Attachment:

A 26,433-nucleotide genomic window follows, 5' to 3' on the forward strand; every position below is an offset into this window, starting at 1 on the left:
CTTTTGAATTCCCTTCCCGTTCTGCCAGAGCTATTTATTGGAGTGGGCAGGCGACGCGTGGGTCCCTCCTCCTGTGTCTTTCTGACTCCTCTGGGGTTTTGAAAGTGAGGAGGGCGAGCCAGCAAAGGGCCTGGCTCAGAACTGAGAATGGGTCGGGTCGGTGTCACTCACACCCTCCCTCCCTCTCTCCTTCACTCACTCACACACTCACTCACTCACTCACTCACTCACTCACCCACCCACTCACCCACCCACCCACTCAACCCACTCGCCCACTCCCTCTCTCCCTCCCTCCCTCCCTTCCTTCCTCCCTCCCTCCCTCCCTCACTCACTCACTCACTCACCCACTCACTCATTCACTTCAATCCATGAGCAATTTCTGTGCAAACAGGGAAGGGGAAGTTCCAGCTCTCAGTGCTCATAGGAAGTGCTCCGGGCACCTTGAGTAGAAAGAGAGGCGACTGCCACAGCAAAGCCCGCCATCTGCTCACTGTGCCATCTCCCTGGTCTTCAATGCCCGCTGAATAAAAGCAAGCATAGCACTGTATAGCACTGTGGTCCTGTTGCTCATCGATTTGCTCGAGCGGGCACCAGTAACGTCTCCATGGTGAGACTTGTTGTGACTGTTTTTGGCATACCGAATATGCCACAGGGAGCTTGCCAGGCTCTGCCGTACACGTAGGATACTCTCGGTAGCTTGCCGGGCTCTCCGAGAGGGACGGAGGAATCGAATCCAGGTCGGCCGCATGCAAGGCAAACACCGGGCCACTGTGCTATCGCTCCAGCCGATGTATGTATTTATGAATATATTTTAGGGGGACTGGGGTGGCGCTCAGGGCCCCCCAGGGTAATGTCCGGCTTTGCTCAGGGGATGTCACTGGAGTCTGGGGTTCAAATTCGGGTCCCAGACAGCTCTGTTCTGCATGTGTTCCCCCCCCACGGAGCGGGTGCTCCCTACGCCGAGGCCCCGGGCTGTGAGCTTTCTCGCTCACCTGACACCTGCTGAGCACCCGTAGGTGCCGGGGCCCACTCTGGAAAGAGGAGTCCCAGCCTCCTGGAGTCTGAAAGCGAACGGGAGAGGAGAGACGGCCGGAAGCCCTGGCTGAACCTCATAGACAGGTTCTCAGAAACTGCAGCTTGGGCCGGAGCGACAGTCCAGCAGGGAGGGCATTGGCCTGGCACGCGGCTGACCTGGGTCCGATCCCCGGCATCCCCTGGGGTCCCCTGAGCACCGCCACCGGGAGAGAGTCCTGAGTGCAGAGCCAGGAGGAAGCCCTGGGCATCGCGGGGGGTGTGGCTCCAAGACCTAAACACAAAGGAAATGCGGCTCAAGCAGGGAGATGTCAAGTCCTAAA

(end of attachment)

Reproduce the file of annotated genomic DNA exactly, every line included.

A 26,433-nucleotide genomic window follows, 5' to 3' on the forward strand; every position below is an offset into this window, starting at 1 on the left:
CTTTTGAATTCCCTTCCCGTTCTGCCAGAGCTATTTATTGGAGTGGGCAGGCGACGCGTGGGTCCCTCCTCCTGTGTCTTTCTGACTCCTCTGGGGTTTTGAAAGTGAGGAGGGCGAGCCAGCAAAGGGCCTGGCTCAGAACTGAGAATGGGTCGGGTCGGTGTCACTCACACCCTCCCTCCCTCTCTCCTTCACTCACTCACACACTCACTCACTCACTCACTCACTCACTCACCCACCCACTCACCCACCCACCCACTCAACCCACTCGCCCACTCCCTCTCTCCCTCCCTCCCTCCCTTCCTTCCTCCCTCCCTCCCTCCCTCACTCACTCACTCACTCACCCACTCACTCATTCACTTCAATCCATGAGCAATTTCTGTGCAAACAGGGAAGGGGAAGTTCCAGCTCTCAGTGCTCATAGGAAGTGCTCCGGGCACCTTGAGTAGAAAGAGAGGCGACTGCCACAGCAAAGCCCGCCATCTGCTCACTGTGCCATCTCCCTGGTCTTCAATGCCCGCTGAATAAAAGCAAGCATAGCACTGTATAGCACTGTGGTCCTGTTGCTCATCGATTTGCTCGAGCGGGCACCAGTAACGTCTCCATGGTGAGACTTGTTGTGACTGTTTTTGGCATACCGAATATGCCACAGGGAGCTTGCCAGGCTCTGCCGTACACGTAGGATACTCTCGGTAGCTTGCCGGGCTCTCCGAGAGGGACGGAGGAATCGAATCCAGGTCGGCCGCATGCAAGGCAAACACCGGGCCACTGTGCTATCGCTCCAGCCGATGTATGTATTTATGAATATATTTTAGGGGGACTGGGGTGGCGCTCAGGGCCCCCCAGGGTAATGTCCGGCTTTGCTCAGGGGATGTCACTGGAGTCTGGGGTTCAAATTCGGGTCCCAGACAGCTCTGTTCTGCATGTGTTCCCCCCCCACGGAGCGGGTGCTCCCTACGCCGAGGCCCCGGGCTGTGAGCTTTCTCGCTCACCTGACACCTGCTGAGCACCCGTAGGTGCCGGGGCCCACTCTGGAAAGAGGAGTCCCAGCCTCCTGGAGTCTGAAAGCGAACGGGAGAGGAGAGACGGCCGGAAGCCCTGGCTGAACCTCATAGACAGGTTCTCAGAAACTGCAGCTTGGGCCGGAGCGACAGTCCAGCAGGGAGGGCATTGGCCTGGCACGCGGCTGACCTGGGTCCGATCCCCGGCATCCCCTGGGGTCCCCTGAGCACCGCCACCGGGAGAGAGTCCTGAGTGCAGAGCCAGGAGGAAGCCCTGGGCATCGCGGGGGGTGTGGCTCCAAGACCTAAACACAAAGGAAATGCGGCTCAAGCAGGGAGATGTCAAGTCCTAAA